James Madison said: "Is there no virtue among us? If there be not, we are in a wretched situation."
I believe we are in-fact in that "wretched situation". Today many politicians, commentators and media experts told us character doesn't count. To my recollection this horrible lie began during the Clinton/Bush election period and was expanded on regularly throughout the Clinton Administration period.
Now, it's rearing its ugly head again. We have two candidates running for the US Senate who have knowingly lied about their military service to help their political image and as a way of influencing their candidacy. The media and political experts are once again telling us this isn't important. Even my beloved Fox News, and a commentator I truly respect, Neil Cavuto, has said as much about Blumenthal!
One candidate is a "Liberal Democrat" Senate Candidate who is also the Attorney General in Connecticut, known for his remarkable memory and ability to speak and write in such a clear and precise manner. Yet he "misspoke" multiple times about serving "in" Vietnam, his return "from" Vietnam and how he was treated as a "returning Vietnam Vet". Please excuse my language... "misspoke" my ass! He Lied!
The other is a "Conservative" Republican Candidate for the Senate seat from Illinois )Obama's previous seat) who "may have misstated" his actual level of responsibility while serving in the Pentagon. He stated he was the "Commander" and was "ultimately responsible" for the war room. This while not being an Admiral or General. He too also lied!
Many of us profess to be deeply concerned about the level of corruption that has become epidemic (even endemic) within the House and Senate. Corruption has become so widespread that most members of the House and Senate don't even recognize it when it is happening (the pay-offs for votes on the Health Care Bill, accepting "contributions" to their reelection campaign accounts for changes to the tax code, etc.).
Yet even those who profess to be disgusted with this rampant corruption don't appear to have a problem supporting candidates like the two just mentioned who are clearly suffering from personal integrity, honesty and ethics issues.
Have we become so blinded by our desire to see "our man", "our party" and "our side" win that we are willing to forfeit our own character? For some, it certainly appears so. What I've personally found disheartening are the comments I've heard from people I respect who are willing to ignore such bold face lies, distortions, exaggerations; these clear and obvious character issues, when it's their candidate or party that has been found out.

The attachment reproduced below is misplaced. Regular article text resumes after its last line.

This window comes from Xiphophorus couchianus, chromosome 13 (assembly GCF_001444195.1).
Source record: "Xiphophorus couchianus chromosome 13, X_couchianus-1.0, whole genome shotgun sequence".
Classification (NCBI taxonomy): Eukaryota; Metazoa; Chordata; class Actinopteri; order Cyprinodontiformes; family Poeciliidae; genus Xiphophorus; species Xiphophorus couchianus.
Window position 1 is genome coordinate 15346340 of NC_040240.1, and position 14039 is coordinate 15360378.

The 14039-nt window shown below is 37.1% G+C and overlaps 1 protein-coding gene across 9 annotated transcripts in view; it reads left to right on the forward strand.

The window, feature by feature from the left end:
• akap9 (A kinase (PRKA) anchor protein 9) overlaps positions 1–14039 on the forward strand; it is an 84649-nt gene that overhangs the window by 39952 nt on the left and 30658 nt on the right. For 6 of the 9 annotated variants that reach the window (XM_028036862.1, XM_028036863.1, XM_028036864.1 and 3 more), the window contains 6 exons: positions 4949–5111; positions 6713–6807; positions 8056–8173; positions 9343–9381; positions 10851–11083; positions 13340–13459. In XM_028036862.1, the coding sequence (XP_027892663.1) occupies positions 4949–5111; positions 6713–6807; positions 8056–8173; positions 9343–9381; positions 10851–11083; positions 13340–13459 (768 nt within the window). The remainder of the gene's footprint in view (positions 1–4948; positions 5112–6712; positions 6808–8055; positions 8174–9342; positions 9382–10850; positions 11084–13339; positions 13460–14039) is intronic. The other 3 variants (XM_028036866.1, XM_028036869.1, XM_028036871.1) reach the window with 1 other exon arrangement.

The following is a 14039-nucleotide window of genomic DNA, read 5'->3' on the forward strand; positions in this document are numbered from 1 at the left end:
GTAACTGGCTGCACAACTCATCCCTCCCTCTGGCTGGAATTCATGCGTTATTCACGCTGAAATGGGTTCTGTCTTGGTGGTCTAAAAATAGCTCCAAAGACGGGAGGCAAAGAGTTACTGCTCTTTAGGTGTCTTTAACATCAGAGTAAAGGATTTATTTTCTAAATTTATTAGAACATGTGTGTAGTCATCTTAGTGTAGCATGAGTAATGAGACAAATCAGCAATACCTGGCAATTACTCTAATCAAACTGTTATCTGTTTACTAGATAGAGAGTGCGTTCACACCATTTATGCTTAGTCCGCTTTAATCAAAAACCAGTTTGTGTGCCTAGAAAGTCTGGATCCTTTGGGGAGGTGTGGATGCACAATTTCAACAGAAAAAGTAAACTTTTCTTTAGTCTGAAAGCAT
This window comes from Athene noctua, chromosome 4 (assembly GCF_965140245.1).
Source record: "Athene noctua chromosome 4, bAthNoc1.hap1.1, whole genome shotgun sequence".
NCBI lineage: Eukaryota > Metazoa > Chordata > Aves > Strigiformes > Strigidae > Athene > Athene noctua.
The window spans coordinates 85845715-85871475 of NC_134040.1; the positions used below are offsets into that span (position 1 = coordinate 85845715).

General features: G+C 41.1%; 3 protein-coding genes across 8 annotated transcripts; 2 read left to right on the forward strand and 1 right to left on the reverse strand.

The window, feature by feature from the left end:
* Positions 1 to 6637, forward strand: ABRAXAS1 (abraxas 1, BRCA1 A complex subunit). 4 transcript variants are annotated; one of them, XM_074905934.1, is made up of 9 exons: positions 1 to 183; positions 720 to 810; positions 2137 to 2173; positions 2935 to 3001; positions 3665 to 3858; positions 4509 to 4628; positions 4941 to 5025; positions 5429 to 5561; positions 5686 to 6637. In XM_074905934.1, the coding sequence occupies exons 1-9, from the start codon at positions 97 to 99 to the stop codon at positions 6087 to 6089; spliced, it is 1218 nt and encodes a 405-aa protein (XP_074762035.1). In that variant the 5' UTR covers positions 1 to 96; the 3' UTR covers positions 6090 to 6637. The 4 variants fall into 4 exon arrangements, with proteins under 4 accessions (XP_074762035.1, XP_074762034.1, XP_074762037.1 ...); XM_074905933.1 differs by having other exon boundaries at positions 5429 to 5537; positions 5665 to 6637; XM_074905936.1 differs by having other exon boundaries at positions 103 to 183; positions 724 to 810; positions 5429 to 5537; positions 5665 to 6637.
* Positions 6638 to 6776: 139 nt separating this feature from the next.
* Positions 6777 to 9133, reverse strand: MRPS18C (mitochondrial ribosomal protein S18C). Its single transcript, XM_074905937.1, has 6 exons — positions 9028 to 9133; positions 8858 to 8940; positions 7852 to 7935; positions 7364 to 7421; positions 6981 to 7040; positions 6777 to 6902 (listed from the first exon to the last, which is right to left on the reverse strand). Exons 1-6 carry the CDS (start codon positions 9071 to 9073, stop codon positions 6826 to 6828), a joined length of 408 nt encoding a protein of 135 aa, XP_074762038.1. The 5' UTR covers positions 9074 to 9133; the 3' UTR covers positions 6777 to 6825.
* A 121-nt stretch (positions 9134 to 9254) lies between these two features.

If we care, if we truly want to see the character of our government change and return to the values established by the founding fathers then it's time we all start demanding the national parties remove themselves from candidates with proven character weakness; especially from those who are unwilling to stand-up and admit their errors, apologize and commit to future honesty. (Something neither of these two candidates have yet to do.) The issue goes well beyond these men's honesty deficit, the true issue is their unwillingness to accept responsibility for what they've said, for their lies, and their continued excuses.
It's time "individual character" once again be a key consideration in who we vote for. If they lie to us when they don't have the power of their political position why do we think they won't lie to us when we give them that power?
I want to point out that character was of critical importance to our founding fathers and in the early years of the Republic. To this point I offer the following quotations:
"In selecting men for office, let principle be your guide. Regard not the particular sect or denomination of the candidate - look tohis character...." Noah Webster, Letters to a Young Gentleman Commencing His Education, 1789
"If ever a time should come, when vain and aspiring men shall possess the highest seats in Government, our country will stand in need of its experienced patriots to prevent its ruin."
Samuel Adams, 1776
[N]either the wisest constitution nor the wisest laws will secure the liberty and happiness of a people whose manners are universally corrupt." --
Samuel Adams, essay in The Public Advertiser, 1749
"No government, any more than an individual, will long be respected without being truly respectable." Federalist No. 62
"Nothing is more essential to the establishment of manners in a State than that all persons employed in places of power and trust must be men of unexceptionable characters."
Samuel Adams, letter to James Warren, 1775
If it was important to the creation of the country and to its success in its infancy why shouldn't it be important now?
Feedback is very much appreciated!